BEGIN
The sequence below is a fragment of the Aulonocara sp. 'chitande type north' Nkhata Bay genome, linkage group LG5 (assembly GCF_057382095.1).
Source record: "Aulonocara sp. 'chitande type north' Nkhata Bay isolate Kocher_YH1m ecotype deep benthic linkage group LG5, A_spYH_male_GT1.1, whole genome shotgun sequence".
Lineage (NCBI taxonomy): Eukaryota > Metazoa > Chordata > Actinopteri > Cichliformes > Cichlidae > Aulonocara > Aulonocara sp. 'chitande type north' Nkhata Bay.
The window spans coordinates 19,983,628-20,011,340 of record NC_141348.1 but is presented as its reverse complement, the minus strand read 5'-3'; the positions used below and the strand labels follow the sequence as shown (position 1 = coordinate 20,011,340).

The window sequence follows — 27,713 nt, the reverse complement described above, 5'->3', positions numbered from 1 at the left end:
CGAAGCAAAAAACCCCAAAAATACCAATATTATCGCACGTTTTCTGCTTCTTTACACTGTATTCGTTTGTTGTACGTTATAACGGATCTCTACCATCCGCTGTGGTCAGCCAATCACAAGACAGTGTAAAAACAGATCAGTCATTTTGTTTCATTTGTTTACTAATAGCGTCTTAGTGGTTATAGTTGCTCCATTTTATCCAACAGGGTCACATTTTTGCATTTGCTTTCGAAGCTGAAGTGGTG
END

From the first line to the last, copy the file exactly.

The sequence below is a fragment of the Aulonocara sp. 'chitande type north' Nkhata Bay genome, linkage group LG5 (assembly GCF_057382095.1).
Source record: "Aulonocara sp. 'chitande type north' Nkhata Bay isolate Kocher_YH1m ecotype deep benthic linkage group LG5, A_spYH_male_GT1.1, whole genome shotgun sequence".
Lineage (NCBI taxonomy): Eukaryota > Metazoa > Chordata > Actinopteri > Cichliformes > Cichlidae > Aulonocara > Aulonocara sp. 'chitande type north' Nkhata Bay.
The window spans coordinates 19,983,628-20,011,340 of record NC_141348.1 but is presented as its reverse complement, the minus strand read 5'-3'; the positions used below and the strand labels follow the sequence as shown (position 1 = coordinate 20,011,340).

The window sequence follows — 27,713 nt, the reverse complement described above, 5'->3', positions numbered from 1 at the left end:
CGAAGCAAAAAACCCCAAAAATACCAATATTATCGCACGTTTTCTGCTTCTTTACACTGTATTCGTTTGTTGTACGTTATAACGGATCTCTACCATCCGCTGTGGTCAGCCAATCACAAGACAGTGTAAAAACAGATCAGTCATTTTGTTTCATTTGTTTACTAATAGCGTCTTAGTGGTTATAGTTGCTCCATTTTATCCAACAGGGTCACATTTTTGCATTTGCTTTCGAAGCTGAAGTGGTG